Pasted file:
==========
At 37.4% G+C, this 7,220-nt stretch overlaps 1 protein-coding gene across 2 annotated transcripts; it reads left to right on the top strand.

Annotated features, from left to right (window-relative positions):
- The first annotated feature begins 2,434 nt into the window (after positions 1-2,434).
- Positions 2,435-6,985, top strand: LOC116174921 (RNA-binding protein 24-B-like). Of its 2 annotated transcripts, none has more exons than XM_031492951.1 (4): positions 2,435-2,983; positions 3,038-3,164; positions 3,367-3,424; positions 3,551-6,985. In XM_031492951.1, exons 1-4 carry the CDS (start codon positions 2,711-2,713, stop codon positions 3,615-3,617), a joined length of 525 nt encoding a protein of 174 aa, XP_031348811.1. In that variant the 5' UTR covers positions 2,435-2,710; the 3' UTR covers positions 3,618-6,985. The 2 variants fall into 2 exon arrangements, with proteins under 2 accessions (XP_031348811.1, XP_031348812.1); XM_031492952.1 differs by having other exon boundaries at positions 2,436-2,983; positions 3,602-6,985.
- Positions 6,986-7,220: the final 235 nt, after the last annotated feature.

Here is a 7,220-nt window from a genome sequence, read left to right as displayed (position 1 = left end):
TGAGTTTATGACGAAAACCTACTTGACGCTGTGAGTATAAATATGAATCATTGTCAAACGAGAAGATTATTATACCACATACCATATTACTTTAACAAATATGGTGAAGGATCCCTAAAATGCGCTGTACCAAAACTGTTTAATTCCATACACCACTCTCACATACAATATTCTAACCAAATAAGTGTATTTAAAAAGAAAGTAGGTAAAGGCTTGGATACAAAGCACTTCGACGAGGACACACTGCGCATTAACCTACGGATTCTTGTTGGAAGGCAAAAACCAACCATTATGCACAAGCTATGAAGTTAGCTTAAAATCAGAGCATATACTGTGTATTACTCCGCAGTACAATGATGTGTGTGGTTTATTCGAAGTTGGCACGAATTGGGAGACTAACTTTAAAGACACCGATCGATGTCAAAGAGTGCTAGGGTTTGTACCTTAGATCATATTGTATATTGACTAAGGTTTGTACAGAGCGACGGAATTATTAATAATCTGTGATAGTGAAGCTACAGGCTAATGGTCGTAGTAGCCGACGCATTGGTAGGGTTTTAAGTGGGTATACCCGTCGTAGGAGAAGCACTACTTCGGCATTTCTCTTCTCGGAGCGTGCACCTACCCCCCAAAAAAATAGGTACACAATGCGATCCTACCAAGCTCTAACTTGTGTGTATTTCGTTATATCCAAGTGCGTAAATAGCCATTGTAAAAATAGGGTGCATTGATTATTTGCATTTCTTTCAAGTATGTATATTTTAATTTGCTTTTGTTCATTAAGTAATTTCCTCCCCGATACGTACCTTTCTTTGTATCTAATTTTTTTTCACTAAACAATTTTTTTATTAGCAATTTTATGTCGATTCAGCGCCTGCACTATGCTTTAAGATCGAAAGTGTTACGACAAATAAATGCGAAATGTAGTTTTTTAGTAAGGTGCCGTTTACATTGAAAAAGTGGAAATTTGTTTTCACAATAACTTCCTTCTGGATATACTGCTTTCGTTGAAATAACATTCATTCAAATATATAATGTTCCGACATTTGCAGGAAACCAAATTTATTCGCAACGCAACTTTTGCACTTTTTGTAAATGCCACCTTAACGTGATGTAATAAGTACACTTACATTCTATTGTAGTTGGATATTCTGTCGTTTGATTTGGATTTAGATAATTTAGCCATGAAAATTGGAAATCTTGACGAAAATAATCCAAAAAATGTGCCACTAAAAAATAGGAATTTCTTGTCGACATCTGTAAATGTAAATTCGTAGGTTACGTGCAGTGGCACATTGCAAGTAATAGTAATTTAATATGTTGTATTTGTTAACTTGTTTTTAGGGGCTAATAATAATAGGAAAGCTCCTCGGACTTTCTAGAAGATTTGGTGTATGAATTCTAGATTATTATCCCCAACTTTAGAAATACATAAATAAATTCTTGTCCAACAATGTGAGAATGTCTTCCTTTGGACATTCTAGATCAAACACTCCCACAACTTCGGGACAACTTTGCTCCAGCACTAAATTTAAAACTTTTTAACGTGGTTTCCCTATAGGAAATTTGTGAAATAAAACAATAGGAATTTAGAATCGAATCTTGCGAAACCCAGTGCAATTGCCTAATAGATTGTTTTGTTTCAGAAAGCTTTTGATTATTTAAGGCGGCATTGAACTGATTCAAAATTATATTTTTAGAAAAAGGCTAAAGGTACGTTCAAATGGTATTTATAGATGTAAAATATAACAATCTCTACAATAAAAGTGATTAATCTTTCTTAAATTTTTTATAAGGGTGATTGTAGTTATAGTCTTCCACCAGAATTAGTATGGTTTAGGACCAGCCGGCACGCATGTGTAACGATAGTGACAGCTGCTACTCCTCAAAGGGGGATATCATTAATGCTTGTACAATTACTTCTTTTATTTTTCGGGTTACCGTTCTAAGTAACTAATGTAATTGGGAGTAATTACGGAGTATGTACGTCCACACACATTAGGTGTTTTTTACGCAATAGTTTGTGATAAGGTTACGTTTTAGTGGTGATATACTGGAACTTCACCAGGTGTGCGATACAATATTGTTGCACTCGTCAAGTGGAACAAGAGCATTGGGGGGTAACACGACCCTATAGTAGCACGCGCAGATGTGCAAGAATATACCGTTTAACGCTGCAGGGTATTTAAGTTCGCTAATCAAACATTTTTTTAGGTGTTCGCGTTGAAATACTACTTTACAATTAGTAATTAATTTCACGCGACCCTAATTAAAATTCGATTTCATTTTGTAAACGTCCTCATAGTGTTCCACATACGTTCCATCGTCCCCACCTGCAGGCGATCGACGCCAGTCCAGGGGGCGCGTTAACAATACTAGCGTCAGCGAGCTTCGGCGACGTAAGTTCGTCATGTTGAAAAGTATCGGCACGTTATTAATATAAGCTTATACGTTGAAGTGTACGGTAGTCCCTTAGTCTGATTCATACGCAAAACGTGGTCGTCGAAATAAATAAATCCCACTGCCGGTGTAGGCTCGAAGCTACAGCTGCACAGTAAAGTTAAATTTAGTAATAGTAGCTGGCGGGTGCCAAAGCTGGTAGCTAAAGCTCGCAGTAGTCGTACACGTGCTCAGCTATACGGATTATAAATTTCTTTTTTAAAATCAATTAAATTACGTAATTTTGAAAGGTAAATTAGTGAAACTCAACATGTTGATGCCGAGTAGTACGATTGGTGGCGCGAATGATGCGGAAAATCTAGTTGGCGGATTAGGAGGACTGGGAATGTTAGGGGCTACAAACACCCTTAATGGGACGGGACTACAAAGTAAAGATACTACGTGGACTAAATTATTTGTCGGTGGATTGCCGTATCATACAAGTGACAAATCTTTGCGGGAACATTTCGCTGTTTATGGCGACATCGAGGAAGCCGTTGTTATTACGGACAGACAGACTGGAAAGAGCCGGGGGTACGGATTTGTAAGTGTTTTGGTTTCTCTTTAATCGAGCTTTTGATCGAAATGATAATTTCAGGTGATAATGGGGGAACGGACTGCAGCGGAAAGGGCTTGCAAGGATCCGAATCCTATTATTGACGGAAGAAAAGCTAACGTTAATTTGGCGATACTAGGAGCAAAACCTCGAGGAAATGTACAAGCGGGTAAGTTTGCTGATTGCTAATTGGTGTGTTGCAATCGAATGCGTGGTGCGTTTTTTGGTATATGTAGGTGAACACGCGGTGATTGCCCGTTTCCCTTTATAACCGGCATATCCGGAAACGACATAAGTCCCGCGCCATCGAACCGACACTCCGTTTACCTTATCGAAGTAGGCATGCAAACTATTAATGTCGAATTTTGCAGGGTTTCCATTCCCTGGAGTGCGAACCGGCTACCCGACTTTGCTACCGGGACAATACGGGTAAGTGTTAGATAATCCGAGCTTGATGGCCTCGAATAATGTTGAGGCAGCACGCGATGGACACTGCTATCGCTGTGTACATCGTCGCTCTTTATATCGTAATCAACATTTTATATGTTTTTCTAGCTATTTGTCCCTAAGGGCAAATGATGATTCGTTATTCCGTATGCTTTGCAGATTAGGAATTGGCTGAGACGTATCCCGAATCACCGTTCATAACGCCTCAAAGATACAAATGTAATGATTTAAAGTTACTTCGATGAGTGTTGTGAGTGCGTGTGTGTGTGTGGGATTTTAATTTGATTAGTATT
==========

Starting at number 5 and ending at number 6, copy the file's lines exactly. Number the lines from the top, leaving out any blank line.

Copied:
- Positions 6,986-7,220: the final 235 nt, after the last annotated feature.

Here is a 7,220-nt window from a genome sequence, read left to right as displayed (position 1 = left end):